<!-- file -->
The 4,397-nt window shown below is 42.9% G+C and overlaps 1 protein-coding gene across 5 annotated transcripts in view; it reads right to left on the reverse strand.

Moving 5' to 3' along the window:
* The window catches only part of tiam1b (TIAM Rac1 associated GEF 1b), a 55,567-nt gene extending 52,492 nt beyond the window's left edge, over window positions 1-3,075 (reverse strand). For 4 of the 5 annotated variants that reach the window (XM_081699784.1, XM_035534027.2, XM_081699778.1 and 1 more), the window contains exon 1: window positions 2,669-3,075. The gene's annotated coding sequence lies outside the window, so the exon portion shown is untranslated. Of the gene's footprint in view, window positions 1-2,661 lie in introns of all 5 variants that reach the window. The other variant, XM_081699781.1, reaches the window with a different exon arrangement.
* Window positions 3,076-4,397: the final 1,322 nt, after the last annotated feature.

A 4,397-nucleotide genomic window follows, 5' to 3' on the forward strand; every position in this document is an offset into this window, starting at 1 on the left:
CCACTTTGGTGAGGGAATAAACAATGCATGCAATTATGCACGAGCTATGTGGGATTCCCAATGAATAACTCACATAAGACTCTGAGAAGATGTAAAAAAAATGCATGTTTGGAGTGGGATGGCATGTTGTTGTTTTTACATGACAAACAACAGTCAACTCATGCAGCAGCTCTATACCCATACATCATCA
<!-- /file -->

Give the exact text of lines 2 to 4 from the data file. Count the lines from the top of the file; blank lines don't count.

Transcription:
Moving 5' to 3' along the window:
* The window catches only part of tiam1b (TIAM Rac1 associated GEF 1b), a 55,567-nt gene extending 52,492 nt beyond the window's left edge, over window positions 1-3,075 (reverse strand). For 4 of the 5 annotated variants that reach the window (XM_081699784.1, XM_035534027.2, XM_081699778.1 and 1 more), the window contains exon 1: window positions 2,669-3,075. The gene's annotated coding sequence lies outside the window, so the exon portion shown is untranslated. Of the gene's footprint in view, window positions 1-2,661 lie in introns of all 5 variants that reach the window. The other variant, XM_081699781.1, reaches the window with a different exon arrangement.
* Window positions 3,076-4,397: the final 1,322 nt, after the last annotated feature.